Imagine a world where strangers never ask whether you have PPI, or if you’d like to buy a solar panel. No-one tries to tell you that you had a car accident when you didn’t. For BT’s landline customers, this will be their peaceful new reality later this year. The telecoms giant is launching a free blocking service to fight against unwanted callers!
Unless you’re a TalkTalk customer, or the proud owner of a block-out phone, you’d need to pay your provider to stop the desperately pushy sales people and automated messages from bothering you. But not for much longer. BT plan to stop 25 million unwanted calls every week with their free new service… that’s 5 billion a year!
Their dedicated team will monitor the company’s 10 million domestic customers to root out and automatically divert unwanted calls into a junk voicemail for free. You can even add callers and banish entire categories of numbers to the black list too – every international and withheld number gone in a single swoop. All without spending a penny.
With any luck the rest of the industry will follow suit, brands from Virgin Media to GiffGaff, Vodaphone and O2. Although experts warn that nuisance dialers will change their numbers to get through to us we think that sounds a bigger nuisance for them, than anyone else.
Of course, it’s an incredibly huge problem. Four out of five people told Which? that they’re cold called at home at least once a month. Most feel intimidated in their own homes because of it. Nonetheless, those involved still see this as a legitimate way of generating the leads that they sell on to other firms.
The worst culprits?
According to the Claims Management Regulator, The National Advice Clinic were perhaps the single worst nuisance callers in Britain last year. The Lancashire based firm tried to tell 6 million numbers about their noise-induced hearing loss claims between October 2014 and April 2015. They even illegally dialled phones registered on the opt-out Telephone Preference Service – which ultimately cost them £850,000 in fines.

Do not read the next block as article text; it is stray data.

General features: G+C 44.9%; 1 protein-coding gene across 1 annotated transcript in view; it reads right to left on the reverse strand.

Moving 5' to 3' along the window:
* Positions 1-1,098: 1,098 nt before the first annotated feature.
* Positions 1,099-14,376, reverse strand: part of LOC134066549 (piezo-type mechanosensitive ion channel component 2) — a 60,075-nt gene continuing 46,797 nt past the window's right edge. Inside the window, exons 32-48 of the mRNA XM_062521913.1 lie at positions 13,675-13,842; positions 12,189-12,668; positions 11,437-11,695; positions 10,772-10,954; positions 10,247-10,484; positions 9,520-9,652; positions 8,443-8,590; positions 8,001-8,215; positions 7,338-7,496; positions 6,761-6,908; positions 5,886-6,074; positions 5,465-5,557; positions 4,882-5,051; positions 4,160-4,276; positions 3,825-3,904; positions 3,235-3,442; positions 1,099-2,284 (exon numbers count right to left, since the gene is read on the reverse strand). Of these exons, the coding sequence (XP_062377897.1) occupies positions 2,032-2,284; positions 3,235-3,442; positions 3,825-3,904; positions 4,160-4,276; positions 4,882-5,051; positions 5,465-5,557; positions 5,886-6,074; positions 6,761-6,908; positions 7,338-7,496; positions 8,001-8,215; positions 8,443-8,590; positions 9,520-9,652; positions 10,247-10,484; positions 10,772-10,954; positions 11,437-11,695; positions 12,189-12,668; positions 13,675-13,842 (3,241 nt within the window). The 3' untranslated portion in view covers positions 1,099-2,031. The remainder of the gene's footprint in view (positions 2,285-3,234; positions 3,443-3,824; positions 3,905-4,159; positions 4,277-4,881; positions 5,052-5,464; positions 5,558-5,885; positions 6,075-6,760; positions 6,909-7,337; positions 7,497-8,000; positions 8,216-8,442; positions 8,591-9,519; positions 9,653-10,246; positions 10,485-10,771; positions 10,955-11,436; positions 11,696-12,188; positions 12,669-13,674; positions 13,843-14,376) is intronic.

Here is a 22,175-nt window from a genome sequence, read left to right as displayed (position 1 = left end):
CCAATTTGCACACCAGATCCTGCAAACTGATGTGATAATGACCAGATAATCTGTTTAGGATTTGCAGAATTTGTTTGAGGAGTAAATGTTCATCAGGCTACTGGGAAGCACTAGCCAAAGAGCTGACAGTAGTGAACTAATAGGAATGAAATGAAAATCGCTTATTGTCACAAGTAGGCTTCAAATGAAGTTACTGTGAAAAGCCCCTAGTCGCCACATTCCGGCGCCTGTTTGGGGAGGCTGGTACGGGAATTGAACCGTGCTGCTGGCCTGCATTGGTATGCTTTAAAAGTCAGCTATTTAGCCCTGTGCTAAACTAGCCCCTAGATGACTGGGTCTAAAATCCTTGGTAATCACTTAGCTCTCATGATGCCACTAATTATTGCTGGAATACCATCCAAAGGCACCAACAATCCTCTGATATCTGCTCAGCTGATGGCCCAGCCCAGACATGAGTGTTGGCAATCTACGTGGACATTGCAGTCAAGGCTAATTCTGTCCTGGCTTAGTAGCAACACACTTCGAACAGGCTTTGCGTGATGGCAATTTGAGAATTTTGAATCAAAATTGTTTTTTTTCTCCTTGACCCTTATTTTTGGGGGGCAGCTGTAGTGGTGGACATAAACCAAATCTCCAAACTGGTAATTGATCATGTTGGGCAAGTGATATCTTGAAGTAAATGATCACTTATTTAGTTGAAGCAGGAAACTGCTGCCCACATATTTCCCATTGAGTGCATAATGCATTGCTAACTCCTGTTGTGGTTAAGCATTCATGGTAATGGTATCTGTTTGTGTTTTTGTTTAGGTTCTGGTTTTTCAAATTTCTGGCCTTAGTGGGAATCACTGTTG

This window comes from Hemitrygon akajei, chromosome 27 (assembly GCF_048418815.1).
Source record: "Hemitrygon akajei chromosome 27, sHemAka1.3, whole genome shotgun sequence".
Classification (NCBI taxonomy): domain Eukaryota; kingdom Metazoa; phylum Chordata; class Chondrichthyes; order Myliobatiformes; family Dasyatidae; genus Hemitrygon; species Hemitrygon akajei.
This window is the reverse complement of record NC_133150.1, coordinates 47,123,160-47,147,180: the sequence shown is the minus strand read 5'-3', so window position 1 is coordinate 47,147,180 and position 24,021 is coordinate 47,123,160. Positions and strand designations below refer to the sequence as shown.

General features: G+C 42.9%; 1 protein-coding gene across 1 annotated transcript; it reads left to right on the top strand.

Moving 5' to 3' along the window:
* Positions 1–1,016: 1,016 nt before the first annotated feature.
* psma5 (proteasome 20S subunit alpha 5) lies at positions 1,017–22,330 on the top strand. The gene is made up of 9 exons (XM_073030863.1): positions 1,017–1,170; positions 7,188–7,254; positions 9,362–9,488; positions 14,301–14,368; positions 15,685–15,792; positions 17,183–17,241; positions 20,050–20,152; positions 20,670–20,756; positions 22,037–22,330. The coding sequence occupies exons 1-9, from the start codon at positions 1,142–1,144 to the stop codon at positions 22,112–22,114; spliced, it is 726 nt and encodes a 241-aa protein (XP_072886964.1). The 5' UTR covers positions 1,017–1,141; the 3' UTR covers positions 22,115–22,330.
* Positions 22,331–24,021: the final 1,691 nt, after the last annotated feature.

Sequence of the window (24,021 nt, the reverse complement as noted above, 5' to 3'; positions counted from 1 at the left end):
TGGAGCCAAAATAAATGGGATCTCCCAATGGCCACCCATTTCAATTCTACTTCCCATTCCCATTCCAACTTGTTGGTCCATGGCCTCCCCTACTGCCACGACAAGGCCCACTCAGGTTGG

Generally speaking, accident claims are far and away the most frequent cold-callers, with 1,200 calls reported to the Information Commissioners Office last December alone. That’s nearly three times as many as the energy and home improvement businesses, ringing to sell insulation and solar panels.
But there are no prizes for guessing which pre-recorded messages riled us up the most in 2015. Nearly three times as many complaints were made against automated PPI messages last year than in 2014 – around 24,400 were angry enough to tell them about it.
Hopefully, BT’s free new blocking service will make a dint in these incredible figures. It will launch later this year, but customers can pre-register their interest.
Not with BT? You can try to save your sanity…
If you’re not with BT, you can still block unwanted numbers for free. Have you tried the following…
- Registering with the Telephone Preference Service? You can opt out of unsolicited sales or marketing calls and make it illegal for peddlers to contact you.
- Ticking the box to stop third parties from to contacting you after you’ve bought or signed up to something online?
- Going ex-directory? Some companies still use phone books to find you, so it’s best to get out of there.
- Reporting a nuisance call or text through Which? Okay, so it won’t stop them ringing you, but nuisance calling companies can be fined up to £500,000…
- Asking cold-callers to remove your information from their records?